California-based nonbank lender loanDepot is the target of a new shareholder lawsuit.
Investor Tuyet Vu accuses seven top executives and board members, including loanDepot’s founder Anthony Hsieh, of making misleading statements and omitting information in connection with the company’s initial public offering (IPO).
LoanDepot debuted in the stock exchange in February 2021, raising just $54 million.
The suit was filed in the U.S. District Court in Delaware on March 11. Two other federal securities fraud class action lawsuits are pending in the U.S. District Court for the Central District of California.
The complaint lists as defendants Hsieh, the chief financial officer Patrick Flanagan and the chief accounting officer Nicole Carrillo. It also includes four board members: Andrew Dodson, John Dorman, Brian Golson, and Dawn Lepore.
In the shareholder derivative lawsuit, Vu accuses the executives of unjust enrichment, abuse of control, gross mismanagement, waste of corporate assets and violations to the Securities Exchange Act.
LoanDepot did not respond to requests for comment.
According to the lawsuit, from February 2021 through August 2021, executives allegedly failed to disclose that loanDepot’s refinance originations and margins had declined substantially at the time of the IPO, negatively impacting revenue and growth.
In addition, management allegedly failed to disclose that “revenue and growth were artificially buoyed by overcharging of interest from at least 2016 to 2019 and by the closing of loans without proper documentation in the period preceding the IPO.”
Meanwhile, defendants benefitted from lucrative insider sales of $164,595, the suit claims.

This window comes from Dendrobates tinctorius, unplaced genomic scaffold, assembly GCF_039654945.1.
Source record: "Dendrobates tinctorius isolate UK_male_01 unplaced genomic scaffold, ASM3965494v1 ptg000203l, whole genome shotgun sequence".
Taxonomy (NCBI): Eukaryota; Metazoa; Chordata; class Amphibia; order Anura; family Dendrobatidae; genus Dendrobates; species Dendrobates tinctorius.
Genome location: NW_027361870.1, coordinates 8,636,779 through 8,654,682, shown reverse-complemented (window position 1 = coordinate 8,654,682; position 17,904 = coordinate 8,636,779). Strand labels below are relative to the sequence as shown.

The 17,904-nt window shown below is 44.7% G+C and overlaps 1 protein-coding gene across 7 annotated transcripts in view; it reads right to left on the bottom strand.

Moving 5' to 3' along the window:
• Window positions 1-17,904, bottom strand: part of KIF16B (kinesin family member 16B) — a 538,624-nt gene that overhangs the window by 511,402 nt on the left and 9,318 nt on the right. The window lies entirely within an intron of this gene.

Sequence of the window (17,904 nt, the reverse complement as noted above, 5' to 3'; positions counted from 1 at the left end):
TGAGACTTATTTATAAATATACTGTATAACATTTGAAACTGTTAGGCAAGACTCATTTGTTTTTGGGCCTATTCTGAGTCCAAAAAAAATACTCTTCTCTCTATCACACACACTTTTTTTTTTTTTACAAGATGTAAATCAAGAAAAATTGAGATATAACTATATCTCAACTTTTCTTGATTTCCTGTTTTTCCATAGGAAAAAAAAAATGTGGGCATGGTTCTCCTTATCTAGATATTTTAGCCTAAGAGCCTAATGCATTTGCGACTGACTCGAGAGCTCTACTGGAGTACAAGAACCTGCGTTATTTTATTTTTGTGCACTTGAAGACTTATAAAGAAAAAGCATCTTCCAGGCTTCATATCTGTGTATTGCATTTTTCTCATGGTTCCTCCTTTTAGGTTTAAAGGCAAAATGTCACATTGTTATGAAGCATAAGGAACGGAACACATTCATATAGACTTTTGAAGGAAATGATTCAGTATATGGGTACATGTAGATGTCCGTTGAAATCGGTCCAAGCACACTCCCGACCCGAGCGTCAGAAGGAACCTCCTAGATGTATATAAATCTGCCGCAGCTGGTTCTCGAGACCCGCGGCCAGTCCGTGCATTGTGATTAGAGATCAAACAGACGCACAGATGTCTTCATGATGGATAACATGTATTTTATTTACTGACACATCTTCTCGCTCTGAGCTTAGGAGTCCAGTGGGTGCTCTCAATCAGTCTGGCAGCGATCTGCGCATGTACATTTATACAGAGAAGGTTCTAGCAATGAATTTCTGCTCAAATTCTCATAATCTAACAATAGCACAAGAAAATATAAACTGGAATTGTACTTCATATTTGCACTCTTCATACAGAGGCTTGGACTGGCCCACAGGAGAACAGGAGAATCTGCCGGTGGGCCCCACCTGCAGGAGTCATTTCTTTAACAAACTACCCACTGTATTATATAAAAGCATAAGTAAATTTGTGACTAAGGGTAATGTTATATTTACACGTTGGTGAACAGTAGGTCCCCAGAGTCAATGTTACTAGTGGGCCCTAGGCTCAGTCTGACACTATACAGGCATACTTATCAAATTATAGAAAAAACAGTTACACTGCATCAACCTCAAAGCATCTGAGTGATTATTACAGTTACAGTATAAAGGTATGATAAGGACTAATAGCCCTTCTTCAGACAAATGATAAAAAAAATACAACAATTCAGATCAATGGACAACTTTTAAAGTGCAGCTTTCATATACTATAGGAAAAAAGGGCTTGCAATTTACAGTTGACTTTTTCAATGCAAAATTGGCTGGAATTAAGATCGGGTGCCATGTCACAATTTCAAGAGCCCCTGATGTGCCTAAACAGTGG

The complaint alleges that the “truth” about the company’s poor performance emerged on August 3, 2021, when loanDepot reported disappointing earnings for the second quarter of 2021.
As a consequence, the price per share of the loanDepot’s Class A common stock fell to $8.07 by August 3, down 42% since the IPO.
In September, Richards dropped a bombshell in the mortgage industry alleging that, between at least 2016 and 2019, loanDepot and its subsidiary Closing USA had engaged in interest overcharging.
According to the executive, the company was “charging loan refinance borrowers double daily interest during a period when CUSA had failed to timely pay off original loans, but new loans had already been originated.”
Richards also alleged that Hsieh directed individuals to close loans without proper documentation.
The nonbank mortgage lender disputed the claims made by Richards, who worked in senior roles at Wells Fargo, Bank of America, Caliber Home Loans and Countrywide Financial (one of the bad actors in the subprime loan crisis) before joining loanDepot.
“LoanDepot is committed to operating at all times according to ethical, responsible and compliant business practices,” a statement from the company in September read.
“The claims in the lawsuit, which we take very seriously, were previously thoroughly investigated by independent third parties and found to be without merit,” loanDepot said, without providing further information about who conducted these investigations and when they occurred. “We intend to defend ourselves vigorously against these outlandish allegations…”